What a long, strange trip it’s been for pot legalization in Colorado.
Just a few days ago, nine former heads of the Drug Enforcement Administration — both Republican and Democrat — signed onto an amicus brief urging the U.S. Supreme Court to overturn Colorado’s legalization of marijuana citing numerous public safety concerns.
Now, Colorado health professionals are coming forward to report an emerging trend: expectant mothers who are addicted to pot.
The emerging health crisis is creating what is undoubtedly our generation’s version of 1980s “crack babies.”
Health practitioners specializing in the field of Obstetrics & Gynecology spoke to me on condition of anonymity to report an alarming rise in pregnant patients showing up in emergency rooms and doctors’ offices and presenting mysterious complications including abdominal pains, cold sweats, shakiness, insomnia, weight loss and a host of psychological problems.
According to the physicians, as routine pot smokers cease consumption of marijuana upon learning they are pregnant, it can lead to violent or painful withdrawal from tetrahydrocannabinol — also known as THC — the addictive substance found in marijuana.
[sharequote align=”center”]The emerging situation is not unlike babies who are addicted to crack.[/sharequote]
Physicians say the exact cause and treatment of symptoms are initially difficult to pinpoint as patients either don’t admit to prior pot use, or aren’t aware that weeks-old or even months-old marijuana consumption can remain in the body and cause such withdrawals, thus affecting children in the womb.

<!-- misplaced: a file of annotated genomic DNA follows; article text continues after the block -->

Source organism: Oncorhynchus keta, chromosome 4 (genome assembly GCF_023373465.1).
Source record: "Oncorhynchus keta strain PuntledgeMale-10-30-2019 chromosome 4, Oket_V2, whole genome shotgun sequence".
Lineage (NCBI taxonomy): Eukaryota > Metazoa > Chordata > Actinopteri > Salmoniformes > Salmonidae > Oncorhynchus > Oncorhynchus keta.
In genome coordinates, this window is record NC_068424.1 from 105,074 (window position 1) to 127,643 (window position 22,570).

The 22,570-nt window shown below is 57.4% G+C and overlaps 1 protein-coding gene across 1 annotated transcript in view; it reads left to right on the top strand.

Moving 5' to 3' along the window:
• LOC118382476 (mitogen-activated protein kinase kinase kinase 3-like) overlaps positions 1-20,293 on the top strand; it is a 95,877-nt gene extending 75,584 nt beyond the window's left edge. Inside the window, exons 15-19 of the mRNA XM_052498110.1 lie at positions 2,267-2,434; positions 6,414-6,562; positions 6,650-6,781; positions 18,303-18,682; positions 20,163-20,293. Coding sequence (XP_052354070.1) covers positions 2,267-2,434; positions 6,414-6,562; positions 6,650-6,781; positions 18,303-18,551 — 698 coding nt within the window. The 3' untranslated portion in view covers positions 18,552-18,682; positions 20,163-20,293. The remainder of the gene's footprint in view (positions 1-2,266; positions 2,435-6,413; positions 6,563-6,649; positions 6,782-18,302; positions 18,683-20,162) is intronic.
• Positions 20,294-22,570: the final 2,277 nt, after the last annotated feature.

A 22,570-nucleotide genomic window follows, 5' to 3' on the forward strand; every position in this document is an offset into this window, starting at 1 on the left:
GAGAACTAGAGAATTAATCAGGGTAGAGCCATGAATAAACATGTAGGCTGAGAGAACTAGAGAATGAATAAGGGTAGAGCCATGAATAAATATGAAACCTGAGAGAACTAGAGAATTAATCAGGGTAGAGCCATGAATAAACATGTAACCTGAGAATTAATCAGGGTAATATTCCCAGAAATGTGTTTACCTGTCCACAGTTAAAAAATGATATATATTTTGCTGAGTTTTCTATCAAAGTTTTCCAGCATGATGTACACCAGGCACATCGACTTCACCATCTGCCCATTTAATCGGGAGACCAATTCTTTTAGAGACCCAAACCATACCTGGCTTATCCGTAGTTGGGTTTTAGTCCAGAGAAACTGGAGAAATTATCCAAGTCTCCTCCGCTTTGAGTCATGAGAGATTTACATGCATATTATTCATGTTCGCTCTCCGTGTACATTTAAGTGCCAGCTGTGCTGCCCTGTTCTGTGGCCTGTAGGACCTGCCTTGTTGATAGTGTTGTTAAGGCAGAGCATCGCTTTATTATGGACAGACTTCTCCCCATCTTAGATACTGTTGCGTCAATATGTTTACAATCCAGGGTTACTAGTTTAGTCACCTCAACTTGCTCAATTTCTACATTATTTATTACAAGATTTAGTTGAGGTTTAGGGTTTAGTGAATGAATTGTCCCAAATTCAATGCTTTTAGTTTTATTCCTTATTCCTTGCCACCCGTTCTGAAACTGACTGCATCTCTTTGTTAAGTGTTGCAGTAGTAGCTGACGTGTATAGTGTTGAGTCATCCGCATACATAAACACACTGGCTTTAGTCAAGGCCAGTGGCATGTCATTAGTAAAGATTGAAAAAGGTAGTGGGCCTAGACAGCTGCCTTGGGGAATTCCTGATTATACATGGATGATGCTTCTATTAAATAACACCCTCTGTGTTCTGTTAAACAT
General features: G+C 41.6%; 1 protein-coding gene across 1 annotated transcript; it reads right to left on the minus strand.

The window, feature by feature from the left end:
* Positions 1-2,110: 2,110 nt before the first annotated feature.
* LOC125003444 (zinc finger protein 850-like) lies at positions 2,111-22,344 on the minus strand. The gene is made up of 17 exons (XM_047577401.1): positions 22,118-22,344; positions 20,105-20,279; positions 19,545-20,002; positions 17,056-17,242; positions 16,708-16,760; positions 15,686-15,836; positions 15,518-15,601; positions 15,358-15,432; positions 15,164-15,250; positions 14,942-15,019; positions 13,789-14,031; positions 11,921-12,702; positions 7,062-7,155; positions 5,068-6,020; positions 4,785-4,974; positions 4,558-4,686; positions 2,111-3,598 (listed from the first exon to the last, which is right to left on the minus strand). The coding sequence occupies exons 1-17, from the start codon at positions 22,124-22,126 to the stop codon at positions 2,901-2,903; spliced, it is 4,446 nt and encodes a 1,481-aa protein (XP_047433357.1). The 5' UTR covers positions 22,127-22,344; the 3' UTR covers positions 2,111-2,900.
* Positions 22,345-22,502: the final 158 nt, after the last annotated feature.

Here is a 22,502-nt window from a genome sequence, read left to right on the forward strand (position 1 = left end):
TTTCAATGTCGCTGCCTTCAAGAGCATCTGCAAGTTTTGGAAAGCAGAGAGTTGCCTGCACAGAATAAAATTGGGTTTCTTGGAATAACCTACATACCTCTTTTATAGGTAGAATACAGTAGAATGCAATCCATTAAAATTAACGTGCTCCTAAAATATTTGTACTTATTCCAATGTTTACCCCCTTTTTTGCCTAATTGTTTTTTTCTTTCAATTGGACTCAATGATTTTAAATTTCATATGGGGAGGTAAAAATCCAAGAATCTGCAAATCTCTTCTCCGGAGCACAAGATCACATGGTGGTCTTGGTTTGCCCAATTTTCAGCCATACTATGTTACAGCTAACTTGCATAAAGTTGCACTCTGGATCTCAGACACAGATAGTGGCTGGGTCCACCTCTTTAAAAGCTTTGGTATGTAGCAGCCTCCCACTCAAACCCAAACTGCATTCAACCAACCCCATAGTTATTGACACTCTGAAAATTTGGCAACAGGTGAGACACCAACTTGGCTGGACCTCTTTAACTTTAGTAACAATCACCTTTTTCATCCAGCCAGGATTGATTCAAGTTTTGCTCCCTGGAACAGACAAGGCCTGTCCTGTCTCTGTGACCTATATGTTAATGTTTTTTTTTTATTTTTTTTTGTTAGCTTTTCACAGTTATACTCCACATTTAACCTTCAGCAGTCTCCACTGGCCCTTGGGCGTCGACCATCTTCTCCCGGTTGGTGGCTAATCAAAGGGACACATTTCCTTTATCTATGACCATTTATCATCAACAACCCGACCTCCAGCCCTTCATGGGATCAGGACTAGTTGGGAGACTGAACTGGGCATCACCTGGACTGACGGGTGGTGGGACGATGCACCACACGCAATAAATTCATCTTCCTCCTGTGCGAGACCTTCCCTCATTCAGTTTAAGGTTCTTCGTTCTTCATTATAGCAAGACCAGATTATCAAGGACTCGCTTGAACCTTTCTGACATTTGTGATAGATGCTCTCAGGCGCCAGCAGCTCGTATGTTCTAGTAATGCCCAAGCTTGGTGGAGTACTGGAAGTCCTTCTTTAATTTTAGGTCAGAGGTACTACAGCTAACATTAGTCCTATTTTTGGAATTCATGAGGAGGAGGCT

While the physicians in Colorado commend pot users for refraining from the use of marijuana during pregnancy, they regret to inform the patient that it is the first step in a potentially long battle.
The March of Dimes reports that the presence of marijuana can lead to premature birth. It can also create problems with brain development which may later affect a child’s “behavior, memory, problem-solving skills and ability to pay attention.” It can also create neonatal abstinence syndrome, in which a baby gets addicted to a drug before birth “then goes through withdrawal after birth.”
In order to treat symptoms as well as help alleviate the pain of the withdrawal process, the physicians in Colorado report they have had to reintroduce doses of THC to expectant mothers, which of course leaves their babies susceptible to addiction and the complications above which often must be treated in neonatal units.
The emerging situation is not unlike babies who are addicted to crack.
Cases of THC addictions during pregnancy are so much on the rise that Colorado’s health professionals have begun to bone up on the subject matter of THC and other complications from pot.
At a recent three-day nursing conference, Colorado OB-GYN nurses spent the entire final day of the conference covering THC-related topics.
All of this presents new challenges for Colorado which is already struggling to keep up with demands placed upon the state by Obamacare.
And now that another state has legalized pot, these cases could become an epidemic.
These gestations, which I call “pot pregnancies,” are yet another chapter in a legalization experiment that has gone horribly awry at an expense to public health and to children — both born and unborn — who have no say in the matter.
Those who suggest it does are simply blowing smoke.
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